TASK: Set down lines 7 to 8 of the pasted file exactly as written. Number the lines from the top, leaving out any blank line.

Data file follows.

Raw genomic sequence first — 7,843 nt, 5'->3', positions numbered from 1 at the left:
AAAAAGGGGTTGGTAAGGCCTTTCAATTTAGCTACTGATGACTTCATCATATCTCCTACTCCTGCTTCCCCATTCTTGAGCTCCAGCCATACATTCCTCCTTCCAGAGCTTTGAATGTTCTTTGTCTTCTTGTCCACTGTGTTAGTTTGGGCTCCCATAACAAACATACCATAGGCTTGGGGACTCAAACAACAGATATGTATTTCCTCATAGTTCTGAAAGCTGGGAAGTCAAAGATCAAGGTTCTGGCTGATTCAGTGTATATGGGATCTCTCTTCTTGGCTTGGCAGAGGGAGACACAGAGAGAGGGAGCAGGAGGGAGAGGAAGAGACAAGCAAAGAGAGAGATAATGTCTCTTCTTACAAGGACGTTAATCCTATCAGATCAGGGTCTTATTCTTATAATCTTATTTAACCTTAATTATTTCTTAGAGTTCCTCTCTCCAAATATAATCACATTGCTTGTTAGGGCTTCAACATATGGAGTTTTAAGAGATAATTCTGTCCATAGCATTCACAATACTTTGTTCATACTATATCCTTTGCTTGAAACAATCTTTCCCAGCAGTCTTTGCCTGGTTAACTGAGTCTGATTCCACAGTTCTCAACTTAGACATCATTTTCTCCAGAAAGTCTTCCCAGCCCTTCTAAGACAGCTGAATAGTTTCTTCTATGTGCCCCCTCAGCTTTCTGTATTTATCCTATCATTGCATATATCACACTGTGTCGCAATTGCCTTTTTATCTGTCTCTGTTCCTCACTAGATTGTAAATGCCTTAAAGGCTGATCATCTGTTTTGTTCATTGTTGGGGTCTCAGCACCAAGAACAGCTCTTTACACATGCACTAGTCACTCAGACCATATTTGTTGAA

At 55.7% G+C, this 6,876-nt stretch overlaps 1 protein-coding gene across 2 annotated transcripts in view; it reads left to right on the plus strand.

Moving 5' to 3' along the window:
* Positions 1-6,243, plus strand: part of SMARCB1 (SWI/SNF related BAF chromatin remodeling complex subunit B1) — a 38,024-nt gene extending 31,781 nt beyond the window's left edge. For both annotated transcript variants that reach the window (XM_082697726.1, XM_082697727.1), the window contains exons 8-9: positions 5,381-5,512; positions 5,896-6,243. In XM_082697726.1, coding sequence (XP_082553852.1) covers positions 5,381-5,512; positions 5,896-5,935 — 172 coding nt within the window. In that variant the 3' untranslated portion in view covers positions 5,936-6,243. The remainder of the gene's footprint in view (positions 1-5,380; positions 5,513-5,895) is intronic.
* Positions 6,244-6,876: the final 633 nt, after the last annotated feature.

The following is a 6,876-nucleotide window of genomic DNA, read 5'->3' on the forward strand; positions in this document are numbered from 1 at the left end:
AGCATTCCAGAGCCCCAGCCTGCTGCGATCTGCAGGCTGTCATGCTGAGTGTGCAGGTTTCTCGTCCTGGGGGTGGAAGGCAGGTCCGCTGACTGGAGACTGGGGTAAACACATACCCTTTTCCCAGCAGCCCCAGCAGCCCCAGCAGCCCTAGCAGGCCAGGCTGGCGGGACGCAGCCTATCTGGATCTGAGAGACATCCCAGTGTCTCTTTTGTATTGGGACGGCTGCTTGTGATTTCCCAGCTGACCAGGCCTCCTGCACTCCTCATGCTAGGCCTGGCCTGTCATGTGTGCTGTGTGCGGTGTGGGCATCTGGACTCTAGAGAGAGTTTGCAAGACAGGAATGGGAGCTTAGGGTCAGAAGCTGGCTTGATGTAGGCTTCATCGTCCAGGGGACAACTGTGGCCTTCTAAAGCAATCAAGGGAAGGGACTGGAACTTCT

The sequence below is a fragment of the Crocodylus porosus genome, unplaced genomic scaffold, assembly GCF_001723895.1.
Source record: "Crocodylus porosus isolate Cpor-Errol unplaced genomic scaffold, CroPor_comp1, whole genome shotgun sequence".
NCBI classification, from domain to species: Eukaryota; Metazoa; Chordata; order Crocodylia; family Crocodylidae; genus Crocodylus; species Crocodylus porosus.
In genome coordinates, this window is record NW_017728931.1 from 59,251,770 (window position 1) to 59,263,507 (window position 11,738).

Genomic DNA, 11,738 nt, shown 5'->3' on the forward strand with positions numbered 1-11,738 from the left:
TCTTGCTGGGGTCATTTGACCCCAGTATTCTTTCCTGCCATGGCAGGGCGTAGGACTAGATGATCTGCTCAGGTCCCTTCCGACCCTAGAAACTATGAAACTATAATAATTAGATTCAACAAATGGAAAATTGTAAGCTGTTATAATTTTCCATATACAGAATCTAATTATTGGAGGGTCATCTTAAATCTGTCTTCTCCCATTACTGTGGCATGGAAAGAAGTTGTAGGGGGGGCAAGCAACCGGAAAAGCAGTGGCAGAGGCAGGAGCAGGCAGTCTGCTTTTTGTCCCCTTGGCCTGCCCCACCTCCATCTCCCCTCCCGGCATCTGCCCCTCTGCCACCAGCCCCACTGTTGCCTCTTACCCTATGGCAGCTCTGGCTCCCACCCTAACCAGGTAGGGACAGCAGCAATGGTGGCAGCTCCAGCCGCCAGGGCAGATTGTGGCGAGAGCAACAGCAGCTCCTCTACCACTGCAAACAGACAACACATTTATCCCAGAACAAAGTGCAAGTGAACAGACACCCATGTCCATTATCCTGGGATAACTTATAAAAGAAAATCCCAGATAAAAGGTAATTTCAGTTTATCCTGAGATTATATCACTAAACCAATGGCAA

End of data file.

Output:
The following is a 6,876-nucleotide window of genomic DNA, read 5'->3' on the forward strand; positions in this document are numbered from 1 at the left end:
AGCATTCCAGAGCCCCAGCCTGCTGCGATCTGCAGGCTGTCATGCTGAGTGTGCAGGTTTCTCGTCCTGGGGGTGGAAGGCAGGTCCGCTGACTGGAGACTGGGGTAAACACATACCCTTTTCCCAGCAGCCCCAGCAGCCCCAGCAGCCCTAGCAGGCCAGGCTGGCGGGACGCAGCCTATCTGGATCTGAGAGACATCCCAGTGTCTCTTTTGTATTGGGACGGCTGCTTGTGATTTCCCAGCTGACCAGGCCTCCTGCACTCCTCATGCTAGGCCTGGCCTGTCATGTGTGCTGTGTGCGGTGTGGGCATCTGGACTCTAGAGAGAGTTTGCAAGACAGGAATGGGAGCTTAGGGTCAGAAGCTGGCTTGATGTAGGCTTCATCGTCCAGGGGACAACTGTGGCCTTCTAAAGCAATCAAGGGAAGGGACTGGAACTTCT